100 Stealth ways to drink less alcohol at parties   Now, I’m not opposed to small-to-moderate alcohol intake.  I’ll share a glass of wine with my husband a couple of nights a week, and often have a beer with my Friday night pizza (Gasp!  Yes, we have a weekly pizza night with our girls). 😉 But, we all know that alcohol is not particularly healthy.  A moderate amount can have some health benefits for some people, but overdoing it is not good for anyone.  Right? There is A LOT of good information out there on the effects of alcohol consumption on your health.  In fact, references 1, 2, 3 & 4 listed below are great reads if you’d like to “geek out” on the health effects of alcohol. At the end of the day, the health effects of alcohol range from “probably good” to “absolutely disastrous.”(1) And there are many reasons why you might want to reduce (or eliminate) your alcohol intake this holiday season.  Or any time. Any alcohol consumption above low to moderate levels can displace nutrients, increase health risks, and make you act like a degenerate at parties.(2) For me, growing up with an Eastern European heritage, alcohol was part of every celebration.  Yup, EVERY celebration.  And as soon as we were adults we were allowed to participate. As an example, the receiving line at my wedding was basically to invite every guest to do a “shot” with one of the bridal party members. Why would I want to drink less alcohol at parties?   Having said that, there were lots of times in my life when I chose not to drink. The most obvious is when I was (or thought I might be) pregnant.  There were also times when I wanted to keep my wits about me, especially
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Foods vs. Supplements: The Turmeric vs. Curcumin Edition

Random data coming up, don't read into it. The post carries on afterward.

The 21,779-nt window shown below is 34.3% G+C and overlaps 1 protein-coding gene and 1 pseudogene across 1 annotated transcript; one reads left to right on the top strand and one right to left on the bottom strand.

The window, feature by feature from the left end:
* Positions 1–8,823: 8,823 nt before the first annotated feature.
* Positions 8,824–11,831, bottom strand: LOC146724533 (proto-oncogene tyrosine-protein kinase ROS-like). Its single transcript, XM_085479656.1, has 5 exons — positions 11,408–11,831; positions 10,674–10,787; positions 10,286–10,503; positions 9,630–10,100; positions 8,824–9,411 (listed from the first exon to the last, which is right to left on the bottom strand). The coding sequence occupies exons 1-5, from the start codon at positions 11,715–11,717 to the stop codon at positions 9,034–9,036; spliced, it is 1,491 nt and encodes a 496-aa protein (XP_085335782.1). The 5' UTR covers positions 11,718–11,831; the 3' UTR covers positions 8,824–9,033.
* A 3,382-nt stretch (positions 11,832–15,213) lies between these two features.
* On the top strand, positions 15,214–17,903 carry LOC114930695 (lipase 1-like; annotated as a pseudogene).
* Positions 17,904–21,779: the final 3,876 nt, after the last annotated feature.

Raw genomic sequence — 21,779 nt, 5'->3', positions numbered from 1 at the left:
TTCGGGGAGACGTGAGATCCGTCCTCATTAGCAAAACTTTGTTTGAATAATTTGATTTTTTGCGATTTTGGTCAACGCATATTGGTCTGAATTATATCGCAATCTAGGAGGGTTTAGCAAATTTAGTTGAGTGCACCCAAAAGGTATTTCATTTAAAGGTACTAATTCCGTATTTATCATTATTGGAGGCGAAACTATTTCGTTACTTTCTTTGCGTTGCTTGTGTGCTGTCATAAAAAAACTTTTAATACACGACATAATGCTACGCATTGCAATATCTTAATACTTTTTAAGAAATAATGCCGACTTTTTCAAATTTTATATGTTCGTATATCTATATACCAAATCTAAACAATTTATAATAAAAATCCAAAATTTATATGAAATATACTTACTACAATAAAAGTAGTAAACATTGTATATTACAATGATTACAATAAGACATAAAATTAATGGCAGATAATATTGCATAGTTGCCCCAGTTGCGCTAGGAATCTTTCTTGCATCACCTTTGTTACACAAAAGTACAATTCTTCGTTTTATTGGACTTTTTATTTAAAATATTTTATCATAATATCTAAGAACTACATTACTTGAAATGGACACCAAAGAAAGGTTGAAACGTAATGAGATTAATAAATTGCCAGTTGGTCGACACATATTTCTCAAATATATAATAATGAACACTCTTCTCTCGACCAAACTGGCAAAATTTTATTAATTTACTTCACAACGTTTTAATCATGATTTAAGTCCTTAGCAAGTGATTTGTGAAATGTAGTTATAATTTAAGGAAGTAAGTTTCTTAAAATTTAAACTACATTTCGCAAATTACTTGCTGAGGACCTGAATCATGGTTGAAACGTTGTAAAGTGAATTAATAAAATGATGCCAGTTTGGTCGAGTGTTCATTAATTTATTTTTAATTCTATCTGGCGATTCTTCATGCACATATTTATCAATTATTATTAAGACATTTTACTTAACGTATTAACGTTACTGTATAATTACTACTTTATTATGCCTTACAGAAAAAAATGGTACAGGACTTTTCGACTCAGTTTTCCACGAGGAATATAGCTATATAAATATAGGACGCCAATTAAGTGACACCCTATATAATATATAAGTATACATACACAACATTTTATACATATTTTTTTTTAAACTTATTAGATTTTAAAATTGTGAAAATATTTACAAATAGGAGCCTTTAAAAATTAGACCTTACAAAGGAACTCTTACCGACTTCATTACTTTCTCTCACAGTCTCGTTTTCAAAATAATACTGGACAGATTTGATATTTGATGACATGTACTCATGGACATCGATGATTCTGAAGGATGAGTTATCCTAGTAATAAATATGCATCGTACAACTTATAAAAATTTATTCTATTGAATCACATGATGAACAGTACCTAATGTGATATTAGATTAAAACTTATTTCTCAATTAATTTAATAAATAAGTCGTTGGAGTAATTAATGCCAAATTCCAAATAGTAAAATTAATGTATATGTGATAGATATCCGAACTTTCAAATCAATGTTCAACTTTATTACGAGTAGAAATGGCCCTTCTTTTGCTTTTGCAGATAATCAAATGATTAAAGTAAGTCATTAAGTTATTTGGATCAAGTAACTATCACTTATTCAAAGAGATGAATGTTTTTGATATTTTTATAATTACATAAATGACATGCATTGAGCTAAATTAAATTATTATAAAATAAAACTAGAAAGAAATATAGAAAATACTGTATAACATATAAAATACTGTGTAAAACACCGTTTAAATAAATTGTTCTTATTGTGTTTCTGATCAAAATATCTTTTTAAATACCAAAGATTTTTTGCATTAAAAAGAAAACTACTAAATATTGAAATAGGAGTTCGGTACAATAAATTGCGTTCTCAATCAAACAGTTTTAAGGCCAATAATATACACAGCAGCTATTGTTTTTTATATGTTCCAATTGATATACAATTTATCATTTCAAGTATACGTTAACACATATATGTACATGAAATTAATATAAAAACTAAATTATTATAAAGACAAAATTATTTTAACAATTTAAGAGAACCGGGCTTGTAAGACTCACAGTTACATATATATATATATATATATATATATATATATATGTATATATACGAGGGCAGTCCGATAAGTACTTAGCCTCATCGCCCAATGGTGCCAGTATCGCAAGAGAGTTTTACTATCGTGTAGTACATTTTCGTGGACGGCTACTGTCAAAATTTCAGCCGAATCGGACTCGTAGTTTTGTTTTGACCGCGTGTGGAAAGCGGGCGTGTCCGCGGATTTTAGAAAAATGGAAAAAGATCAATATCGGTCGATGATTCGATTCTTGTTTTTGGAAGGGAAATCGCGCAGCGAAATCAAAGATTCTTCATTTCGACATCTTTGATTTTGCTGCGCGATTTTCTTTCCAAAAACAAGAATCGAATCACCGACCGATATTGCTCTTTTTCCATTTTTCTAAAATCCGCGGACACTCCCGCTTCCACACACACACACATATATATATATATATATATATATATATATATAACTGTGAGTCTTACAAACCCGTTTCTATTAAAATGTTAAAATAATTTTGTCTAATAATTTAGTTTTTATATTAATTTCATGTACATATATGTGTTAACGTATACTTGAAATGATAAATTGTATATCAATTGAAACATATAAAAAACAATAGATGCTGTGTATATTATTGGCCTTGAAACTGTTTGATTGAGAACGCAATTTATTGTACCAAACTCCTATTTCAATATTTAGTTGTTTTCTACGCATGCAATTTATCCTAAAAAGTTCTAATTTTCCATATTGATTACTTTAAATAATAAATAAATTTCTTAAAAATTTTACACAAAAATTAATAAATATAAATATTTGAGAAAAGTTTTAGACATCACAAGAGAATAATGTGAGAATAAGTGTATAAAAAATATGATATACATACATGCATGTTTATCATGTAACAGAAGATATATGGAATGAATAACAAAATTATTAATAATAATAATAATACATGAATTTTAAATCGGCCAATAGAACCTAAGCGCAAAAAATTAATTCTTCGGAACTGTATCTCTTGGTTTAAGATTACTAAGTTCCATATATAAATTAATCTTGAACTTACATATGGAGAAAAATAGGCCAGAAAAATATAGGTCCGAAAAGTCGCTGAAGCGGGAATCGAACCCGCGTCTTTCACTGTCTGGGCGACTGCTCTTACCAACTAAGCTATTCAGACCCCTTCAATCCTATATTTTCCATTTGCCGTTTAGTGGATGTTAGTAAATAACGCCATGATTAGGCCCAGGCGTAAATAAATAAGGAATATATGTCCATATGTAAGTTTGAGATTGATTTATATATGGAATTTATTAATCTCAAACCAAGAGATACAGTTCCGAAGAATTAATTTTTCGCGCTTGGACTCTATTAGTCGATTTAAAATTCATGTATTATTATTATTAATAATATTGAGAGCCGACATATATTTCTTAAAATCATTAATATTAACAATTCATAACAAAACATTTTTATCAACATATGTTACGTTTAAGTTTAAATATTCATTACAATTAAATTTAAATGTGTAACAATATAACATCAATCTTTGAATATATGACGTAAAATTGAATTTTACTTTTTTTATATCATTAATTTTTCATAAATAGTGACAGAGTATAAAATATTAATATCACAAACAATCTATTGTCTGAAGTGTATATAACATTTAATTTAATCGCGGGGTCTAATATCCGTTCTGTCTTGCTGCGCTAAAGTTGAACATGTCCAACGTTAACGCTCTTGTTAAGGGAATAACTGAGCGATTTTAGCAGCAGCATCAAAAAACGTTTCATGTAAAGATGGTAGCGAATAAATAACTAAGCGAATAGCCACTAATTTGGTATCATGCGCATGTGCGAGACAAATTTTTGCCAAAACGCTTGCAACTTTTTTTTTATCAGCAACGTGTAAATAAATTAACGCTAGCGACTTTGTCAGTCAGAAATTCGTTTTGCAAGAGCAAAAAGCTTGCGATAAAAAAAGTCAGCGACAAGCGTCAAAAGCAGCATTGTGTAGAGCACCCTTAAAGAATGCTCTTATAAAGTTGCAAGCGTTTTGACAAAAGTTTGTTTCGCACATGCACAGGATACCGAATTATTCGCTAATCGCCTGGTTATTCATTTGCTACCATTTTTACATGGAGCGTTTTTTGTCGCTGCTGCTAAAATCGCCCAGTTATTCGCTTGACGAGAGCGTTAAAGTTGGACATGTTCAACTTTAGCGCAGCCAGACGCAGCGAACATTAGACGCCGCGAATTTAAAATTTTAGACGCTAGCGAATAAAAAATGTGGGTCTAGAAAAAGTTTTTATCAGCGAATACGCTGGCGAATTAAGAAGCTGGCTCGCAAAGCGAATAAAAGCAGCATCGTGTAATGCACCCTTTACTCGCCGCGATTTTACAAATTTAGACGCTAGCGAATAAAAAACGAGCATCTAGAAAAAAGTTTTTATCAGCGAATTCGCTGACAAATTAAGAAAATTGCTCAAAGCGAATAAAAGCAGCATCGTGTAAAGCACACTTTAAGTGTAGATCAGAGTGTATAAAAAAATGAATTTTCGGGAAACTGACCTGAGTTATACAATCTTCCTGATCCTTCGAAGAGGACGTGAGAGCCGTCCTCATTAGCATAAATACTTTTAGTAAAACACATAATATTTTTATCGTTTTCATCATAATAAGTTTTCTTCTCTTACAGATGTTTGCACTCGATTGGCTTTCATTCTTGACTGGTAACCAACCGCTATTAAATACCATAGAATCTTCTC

Turmeric vs. Curcumin   OK – you’ve probably heard of turmeric. It’s been touted all over the “health waves” recently to be helpful for all sorts of diseases. Got pain?  Have some turmeric. What about cancer?  Have some turmeric. Diabetes?  Have some turmeric. And the list goes on… You probably also know it’s the golden coloured powder in curry spices. You may even enjoy eating curry (I do!). BUT, what if you don’t like it? (Oh, the horror!) 🙂   Turmeric: It’s NOT Just for Curry Anymore…100+ ways to eat turmeric!   You may wonder: Does it work? Should I supplement? Should I eat it? And most important of all: “If I should eat it and DON’T like curry, how the heck can I even consider it?” Great questions! (If you want to skip the answers to these questions and go straight to the recipes, just scroll down the page a bit)   Click here to download a handy comparison chart of Turmeric vs Curcumin!     What is turmeric and what does it do?   Turmeric is a spice, and it’s not a “spicy-hot” strong-flavoured spice either. I personally find the strength (not the flavour) to be similar to ginger. Turmeric is a rhizome (1) called curcuma longa that is dried and ground to make turmeric powder. It’s an herb that has been traditionally used for medical purposes in several Asian countries(2). The main and most studied ‘active ingredient’ in turmeric (3) is called curcumin, which makes up less than 7% of the dried weight of the spice. Curcumin supplements have been shown in many, many scientific studies to have anti-inflammatory (2,4), anti-oxidant (2), anti-cancer (2,5), and pain-relieving effects. It is also being studied to protect your brain and heart (2), as well as to prevent and reduce the side-effects of diabetes (2,6). It has been studied for dozens and dozens of other health uses – check out the table in this link. It is fat-soluble and not well absorbed from your gut(2), and it seems to be quite safe for most people even at higher doses (see “Foods vs. Supplements” below).  If you want to actually absorb the curcumin